Meet the Designer: Richard T. Anuszkiewicz
A leading innovator in kitchen and bath design shares his tips and tricks.
Richard T. Anuszkiewicz recognized his passion as early as grade school when he subscribed to national shelter magazines. After graduating from Virginia Tech, a showroom he designed led to a spot on the National Kitchen and Bath Association’s list of “Thirty Under 30.” Soon he was on the speaking circuit and commissioned to create a kitchen for DXV. It soon became a prize winner at the Kitchen and Bath Industry Show.
A Pittsburgh native, Anuszkiewicz relocated to Nashville to create a new showroom for Galleria Kitchen and Bath. Currently, he is exploring pandemic-inspired means of conveying design ideas through video and social media. He feels home-bound consumers are prompted to add more lifestyle value to their dwellings.
What is the starting point of a good kitchen?
Blending the kitchen into the environment and making it more structural. Too often it’s just placing cabinets inside a box. I push and pull the structure, blending the lines of architecture and cabinetry so there isn’t a single run of wall cabinets.
What’s so special about your many prize-winning kitchens?
You must open the mind to new ideas. Too often cabinetry is just wood. I push different material combinations and mix materials like leather on cabinet doors, glass and stone. I get things upholstered.
Upholstery! In the kitchen?
At KBIS this year I showed canvas refrigerator doors—recycled from old army tents— with a coating that can’t be penetrated; it’s indestructible.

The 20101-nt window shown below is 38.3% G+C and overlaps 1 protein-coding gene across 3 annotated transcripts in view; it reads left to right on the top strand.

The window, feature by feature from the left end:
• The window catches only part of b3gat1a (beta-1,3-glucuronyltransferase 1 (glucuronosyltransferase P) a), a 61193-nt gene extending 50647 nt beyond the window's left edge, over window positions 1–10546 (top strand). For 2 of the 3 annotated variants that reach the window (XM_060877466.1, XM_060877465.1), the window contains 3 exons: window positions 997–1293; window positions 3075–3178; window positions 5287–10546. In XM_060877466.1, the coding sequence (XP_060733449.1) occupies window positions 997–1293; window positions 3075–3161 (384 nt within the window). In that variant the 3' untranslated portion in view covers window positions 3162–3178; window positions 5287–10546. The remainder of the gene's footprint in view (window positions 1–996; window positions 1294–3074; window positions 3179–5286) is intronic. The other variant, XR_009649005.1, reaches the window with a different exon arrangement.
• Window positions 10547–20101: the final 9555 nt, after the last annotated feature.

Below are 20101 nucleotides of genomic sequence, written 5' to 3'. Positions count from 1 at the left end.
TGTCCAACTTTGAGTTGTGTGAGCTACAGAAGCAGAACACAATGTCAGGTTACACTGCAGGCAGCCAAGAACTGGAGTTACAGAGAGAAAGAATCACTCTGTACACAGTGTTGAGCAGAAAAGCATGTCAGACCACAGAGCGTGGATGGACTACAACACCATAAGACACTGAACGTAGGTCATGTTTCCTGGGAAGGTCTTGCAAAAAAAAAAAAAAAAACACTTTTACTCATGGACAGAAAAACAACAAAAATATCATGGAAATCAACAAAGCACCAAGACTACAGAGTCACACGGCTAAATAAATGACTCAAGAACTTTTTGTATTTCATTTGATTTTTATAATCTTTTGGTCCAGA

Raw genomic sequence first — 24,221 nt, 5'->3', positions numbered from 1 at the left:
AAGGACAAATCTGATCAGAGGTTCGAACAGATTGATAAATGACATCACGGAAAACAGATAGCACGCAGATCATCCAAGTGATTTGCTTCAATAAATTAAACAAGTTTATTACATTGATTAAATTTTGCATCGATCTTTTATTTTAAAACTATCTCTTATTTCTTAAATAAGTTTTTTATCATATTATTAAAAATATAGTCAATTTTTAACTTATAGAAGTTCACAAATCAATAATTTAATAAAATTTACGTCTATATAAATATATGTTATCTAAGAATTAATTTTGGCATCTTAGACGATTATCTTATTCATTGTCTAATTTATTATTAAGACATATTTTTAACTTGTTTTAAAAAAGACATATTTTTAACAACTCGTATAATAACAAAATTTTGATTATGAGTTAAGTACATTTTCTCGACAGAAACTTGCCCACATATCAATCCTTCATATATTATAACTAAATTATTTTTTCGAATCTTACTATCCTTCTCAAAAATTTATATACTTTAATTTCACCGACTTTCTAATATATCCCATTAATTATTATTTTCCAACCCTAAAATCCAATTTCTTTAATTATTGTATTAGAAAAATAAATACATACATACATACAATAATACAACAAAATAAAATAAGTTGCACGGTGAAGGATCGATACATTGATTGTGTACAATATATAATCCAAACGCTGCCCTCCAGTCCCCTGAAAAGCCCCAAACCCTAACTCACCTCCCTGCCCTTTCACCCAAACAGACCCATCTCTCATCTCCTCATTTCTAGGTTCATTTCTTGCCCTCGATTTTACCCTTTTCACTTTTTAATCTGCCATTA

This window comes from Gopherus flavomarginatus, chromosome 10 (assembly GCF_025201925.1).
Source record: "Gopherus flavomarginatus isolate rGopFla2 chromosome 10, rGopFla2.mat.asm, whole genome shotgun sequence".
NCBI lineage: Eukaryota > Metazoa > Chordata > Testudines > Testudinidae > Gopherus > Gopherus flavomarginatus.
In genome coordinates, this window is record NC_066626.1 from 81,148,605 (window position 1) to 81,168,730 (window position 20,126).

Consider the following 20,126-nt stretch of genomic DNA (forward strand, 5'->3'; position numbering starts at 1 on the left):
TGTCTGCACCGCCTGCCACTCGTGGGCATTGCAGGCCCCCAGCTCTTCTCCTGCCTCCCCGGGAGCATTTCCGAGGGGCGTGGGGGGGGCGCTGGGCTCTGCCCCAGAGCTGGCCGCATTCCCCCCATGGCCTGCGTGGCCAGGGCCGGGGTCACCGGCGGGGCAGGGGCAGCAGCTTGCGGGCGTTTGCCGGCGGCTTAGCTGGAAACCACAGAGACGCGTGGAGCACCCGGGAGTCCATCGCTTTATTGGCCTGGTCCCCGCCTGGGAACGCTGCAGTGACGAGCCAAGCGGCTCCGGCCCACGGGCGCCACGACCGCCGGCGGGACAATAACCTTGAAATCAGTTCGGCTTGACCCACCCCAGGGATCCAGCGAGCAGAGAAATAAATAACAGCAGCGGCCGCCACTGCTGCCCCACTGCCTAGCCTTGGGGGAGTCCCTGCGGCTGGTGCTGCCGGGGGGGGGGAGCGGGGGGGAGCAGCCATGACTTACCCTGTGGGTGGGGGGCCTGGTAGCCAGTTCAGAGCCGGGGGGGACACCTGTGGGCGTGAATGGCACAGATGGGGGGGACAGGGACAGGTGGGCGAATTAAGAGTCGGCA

What’s your opinion of color in the kitchen?
White is always the classic; I call it the “little black dress” of cabinetry. It will always stand the test of time, but you have to use materials, detailing and metal work to bring the space to life.
What kitchen trends are you seeing?
Storage. These days the kitchen is the living room. You need storage solutions to keep the open spaces looking clean; for example, door systems that hide the utilitarian elements of the space.
What’s a distinctive element of a New England kitchen?
There’s a lot of English influence. The paneled stile and rail door is ultimately derived from the fundamental cottage, manor kitchen.
How do European kitchens differ?
They are very engineered, using drop-in modules from a catalog. America is more bespoke.
What celebrities would you like to design a kitchen for?
I would love to work with Victoria and David Beckham. They are fashion forward and family oriented—progressive and approachable.
What’s your personal favorite kitchen gadget?
The Forge Clear Ice Monogram cocktail machine has been fun during the lockdown.
The print version of this article appeared with the headline: Richard T. Anuszkiewicz.
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